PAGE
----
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Pennsylvania Superior Court Upholds Non-Solicitation Agreement Despite Employees Change in Employment Status

The Pennsylvania Superior court upheld non-solicitation agreements between an employer and employees after their employment agreements expired and the employees continued to work at-will. Metalico Pittsburgh, Inc. v. Newman, 160 A.3d 205 (Pa. Sup. Ct. 2017). Appellees Douglas Newman and Ray Medred (“Employees”) were employed by scrap metal company Metalico Pittsburgh, Inc. (“Employer”) from 2011 to 2015. The Employees signed a three-year employment agreement that included a non-solicitation agreement in part barring employment with any known affiliates or suppliers of the employer. After the three-year period, the Employees remained at the company at-will with some modifications to their jobs compared to the employment agreements. The Employees stayed with the Employer for one year before leaving to work for a competitor, and the Employer filed suit against the Employees and their new employer. The lower court found in favor of the Employees by finding that there was a lack of consideration for the non-solicitation considering there were material changes to the terms of the employment agreements when the Employees started working at-will.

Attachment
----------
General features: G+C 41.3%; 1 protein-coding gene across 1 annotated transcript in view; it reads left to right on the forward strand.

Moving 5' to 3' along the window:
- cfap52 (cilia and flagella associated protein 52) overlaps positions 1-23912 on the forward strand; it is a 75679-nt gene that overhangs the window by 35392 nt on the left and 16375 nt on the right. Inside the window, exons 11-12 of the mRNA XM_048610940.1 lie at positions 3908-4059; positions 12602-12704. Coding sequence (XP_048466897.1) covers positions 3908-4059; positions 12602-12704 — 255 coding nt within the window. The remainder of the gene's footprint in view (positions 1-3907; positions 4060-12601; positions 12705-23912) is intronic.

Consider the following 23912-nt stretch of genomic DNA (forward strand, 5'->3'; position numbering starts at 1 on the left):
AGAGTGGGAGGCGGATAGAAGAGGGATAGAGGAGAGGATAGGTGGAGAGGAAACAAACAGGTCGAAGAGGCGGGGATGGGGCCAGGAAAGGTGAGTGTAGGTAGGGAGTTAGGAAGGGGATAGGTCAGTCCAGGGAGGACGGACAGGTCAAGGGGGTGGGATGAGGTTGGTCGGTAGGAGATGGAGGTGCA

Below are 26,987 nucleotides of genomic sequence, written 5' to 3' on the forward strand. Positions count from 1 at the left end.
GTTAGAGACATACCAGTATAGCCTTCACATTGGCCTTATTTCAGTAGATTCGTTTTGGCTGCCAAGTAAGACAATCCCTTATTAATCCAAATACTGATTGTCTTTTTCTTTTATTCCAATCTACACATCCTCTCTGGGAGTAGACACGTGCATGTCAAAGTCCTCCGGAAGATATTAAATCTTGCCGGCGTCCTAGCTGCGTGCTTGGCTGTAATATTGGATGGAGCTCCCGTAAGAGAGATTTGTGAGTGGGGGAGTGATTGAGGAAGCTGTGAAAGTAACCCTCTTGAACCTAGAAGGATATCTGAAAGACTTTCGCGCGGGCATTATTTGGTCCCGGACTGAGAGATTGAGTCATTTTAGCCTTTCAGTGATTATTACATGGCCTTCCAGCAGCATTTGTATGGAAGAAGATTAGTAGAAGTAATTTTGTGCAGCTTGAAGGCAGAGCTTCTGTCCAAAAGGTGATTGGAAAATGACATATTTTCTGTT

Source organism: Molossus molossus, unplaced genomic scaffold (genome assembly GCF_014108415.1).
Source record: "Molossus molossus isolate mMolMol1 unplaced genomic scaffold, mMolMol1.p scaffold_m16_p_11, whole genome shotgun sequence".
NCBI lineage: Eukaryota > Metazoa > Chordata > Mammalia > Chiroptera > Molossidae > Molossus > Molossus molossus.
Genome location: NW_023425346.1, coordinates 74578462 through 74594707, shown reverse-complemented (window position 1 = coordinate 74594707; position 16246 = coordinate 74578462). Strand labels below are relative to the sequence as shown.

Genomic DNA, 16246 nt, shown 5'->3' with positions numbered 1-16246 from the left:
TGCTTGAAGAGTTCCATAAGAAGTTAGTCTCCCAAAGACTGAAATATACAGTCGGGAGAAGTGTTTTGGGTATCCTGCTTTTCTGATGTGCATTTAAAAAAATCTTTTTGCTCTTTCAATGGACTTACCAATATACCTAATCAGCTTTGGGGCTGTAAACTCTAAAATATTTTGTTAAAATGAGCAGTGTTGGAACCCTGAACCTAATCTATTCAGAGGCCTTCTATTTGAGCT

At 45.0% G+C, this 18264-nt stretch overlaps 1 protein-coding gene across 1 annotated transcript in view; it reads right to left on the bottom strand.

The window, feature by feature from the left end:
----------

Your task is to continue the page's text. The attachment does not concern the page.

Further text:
The Superior Court reversed and held that there was adequate consideration and thus enforced the non-solicitation agreements in favor of the Employer. Under Pennsylvania law, there is adequate consideration when a restrictive covenant, such as a non-solicitation agreement, is signed at the beginning of an employment contract. Although the Employees argued that the non-solicitation agreement had expired when they changed to at-will status, this Court found that the explicit terms of the agreements contradicted this assertion. The non-solicitation agreements applied for the full term of the employment, regardless of whether it was under the contract or at-will. Moreover, the contract specifically stated that the non-solicitation provisions survived termination of the contract. The agreements also stated that consideration for the agreements was fulfilled by the payment of compensation and benefits to the Employees. Ultimately, the Superior Court found that the lower court erred and that the non-solicitation agreements were in effect when the Employees resigned and that the agreements were supported by consideration even though the employment agreements had expired, and the Employees were at-will.

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